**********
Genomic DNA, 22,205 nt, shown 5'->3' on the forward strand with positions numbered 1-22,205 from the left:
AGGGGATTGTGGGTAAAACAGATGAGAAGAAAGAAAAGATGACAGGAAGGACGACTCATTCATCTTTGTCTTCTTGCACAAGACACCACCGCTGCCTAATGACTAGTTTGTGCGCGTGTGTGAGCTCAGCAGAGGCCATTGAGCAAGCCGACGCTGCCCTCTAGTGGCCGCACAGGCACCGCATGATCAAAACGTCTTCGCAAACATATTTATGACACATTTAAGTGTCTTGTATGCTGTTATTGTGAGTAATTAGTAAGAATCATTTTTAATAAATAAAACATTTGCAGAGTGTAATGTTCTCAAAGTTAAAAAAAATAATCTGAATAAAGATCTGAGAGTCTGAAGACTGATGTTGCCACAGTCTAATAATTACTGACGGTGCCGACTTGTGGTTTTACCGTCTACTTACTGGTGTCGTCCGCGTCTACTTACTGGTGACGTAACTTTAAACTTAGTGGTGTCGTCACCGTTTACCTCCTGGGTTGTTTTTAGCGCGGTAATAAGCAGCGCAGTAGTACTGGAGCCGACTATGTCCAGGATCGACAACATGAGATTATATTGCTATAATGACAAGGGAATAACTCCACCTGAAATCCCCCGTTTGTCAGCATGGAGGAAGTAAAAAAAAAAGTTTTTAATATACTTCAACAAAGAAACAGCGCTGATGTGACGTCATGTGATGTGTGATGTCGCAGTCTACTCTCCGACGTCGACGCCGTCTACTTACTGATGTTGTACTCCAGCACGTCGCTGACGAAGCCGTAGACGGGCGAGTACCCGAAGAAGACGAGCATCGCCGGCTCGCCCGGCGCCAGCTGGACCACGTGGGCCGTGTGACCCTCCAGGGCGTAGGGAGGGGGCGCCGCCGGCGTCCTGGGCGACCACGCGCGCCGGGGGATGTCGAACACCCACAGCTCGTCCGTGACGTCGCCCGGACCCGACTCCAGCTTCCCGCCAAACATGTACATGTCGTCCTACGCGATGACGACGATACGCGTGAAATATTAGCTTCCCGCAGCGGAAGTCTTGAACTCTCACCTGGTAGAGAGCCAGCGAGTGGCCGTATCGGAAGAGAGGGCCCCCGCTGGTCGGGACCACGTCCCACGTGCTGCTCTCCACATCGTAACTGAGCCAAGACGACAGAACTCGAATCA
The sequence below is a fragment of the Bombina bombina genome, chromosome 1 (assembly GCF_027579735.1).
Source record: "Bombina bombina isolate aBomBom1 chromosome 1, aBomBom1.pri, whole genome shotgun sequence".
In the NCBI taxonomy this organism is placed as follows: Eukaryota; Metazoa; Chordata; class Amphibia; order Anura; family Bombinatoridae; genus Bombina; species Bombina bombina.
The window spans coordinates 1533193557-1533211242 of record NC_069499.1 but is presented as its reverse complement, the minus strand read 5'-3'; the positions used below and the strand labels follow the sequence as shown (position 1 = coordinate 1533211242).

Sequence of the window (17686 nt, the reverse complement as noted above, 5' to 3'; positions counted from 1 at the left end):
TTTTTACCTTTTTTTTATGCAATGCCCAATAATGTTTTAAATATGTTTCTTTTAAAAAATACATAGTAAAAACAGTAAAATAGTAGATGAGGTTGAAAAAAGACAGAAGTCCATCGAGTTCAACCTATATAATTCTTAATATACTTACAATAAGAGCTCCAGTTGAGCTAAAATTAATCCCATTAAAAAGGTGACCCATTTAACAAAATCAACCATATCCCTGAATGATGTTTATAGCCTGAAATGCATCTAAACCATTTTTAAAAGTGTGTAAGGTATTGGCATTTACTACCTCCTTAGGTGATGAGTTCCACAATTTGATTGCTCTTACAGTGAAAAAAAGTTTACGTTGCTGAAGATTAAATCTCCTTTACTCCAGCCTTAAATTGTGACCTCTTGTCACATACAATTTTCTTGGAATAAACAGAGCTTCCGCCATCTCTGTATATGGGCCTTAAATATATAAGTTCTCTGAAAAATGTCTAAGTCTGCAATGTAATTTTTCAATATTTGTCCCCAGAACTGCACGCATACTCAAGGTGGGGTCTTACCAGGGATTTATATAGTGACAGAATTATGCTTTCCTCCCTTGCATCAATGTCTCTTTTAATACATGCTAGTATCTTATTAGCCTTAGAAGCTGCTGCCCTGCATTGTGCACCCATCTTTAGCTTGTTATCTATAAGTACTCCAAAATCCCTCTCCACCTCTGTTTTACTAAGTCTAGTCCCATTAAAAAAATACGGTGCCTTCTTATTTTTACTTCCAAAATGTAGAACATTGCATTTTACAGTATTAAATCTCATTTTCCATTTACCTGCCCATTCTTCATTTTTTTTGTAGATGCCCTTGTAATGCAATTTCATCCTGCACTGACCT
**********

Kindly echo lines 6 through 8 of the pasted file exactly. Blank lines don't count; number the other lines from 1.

The window spans coordinates 1533193557-1533211242 of record NC_069499.1 but is presented as its reverse complement, the minus strand read 5'-3'; the positions used below and the strand labels follow the sequence as shown (position 1 = coordinate 1533211242).

Sequence of the window (17686 nt, the reverse complement as noted above, 5' to 3'; positions counted from 1 at the left end):
TTTTTACCTTTTTTTTATGCAATGCCCAATAATGTTTTAAATATGTTTCTTTTAAAAAATACATAGTAAAAACAGTAAAATAGTAGATGAGGTTGAAAAAAGACAGAAGTCCATCGAGTTCAACCTATATAATTCTTAATATACTTACAATAAGAGCTCCAGTTGAGCTAAAATTAATCCCATTAAAAAGGTGACCCATTTAACAAAATCAACCATATCCCTGAATGATGTTTATAGCCTGAAATGCATCTAAACCATTTTTAAAAGTGTGTAAGGTATTGGCATTTACTACCTCCTTAGGTGATGAGTTCCACAATTTGATTGCTCTTACAGTGAAAAAAAGTTTACGTTGCTGAAGATTAAATCTCCTTTACTCCAGCCTTAAATTGTGACCTCTTGTCACATACAATTTTCTTGGAATAAACAGAGCTTCCGCCATCTCTGTATATGGGCCTTAAATATATAAGTTCTCTGAAAAATGTCTAAGTCTGCAATGTAATTTTTCAATATTTGTCCCCAGAACTGCACGCATACTCAAGGTGGGGTCTTACCAGGGATTTATATAGTGACAGAATTATGCTTTCCTCCCTTGCATCAATGTCTCTTTTAATACATGCTAGTATCTTATTAGCCTTAGAAGCTGCTGCCCTGCATTGTGCACCCATCTTTAGCTTGTTATCTATAAGTACTCCAAAATCCCTCTCCACCTCTGTTTTACTAAGTCTAGTCCCATTAAAAAAATACGGTGCCTTCTTATTTTTACTTCCAAAATGTAGAACATTGCATTTTACAGTATTAAATCTCATTTTCCATTTACCTGCCCATTCTTCATTTTTTTTGTAGATGCCCTTGTAATGCAATTTCATCCTGCACTGACCT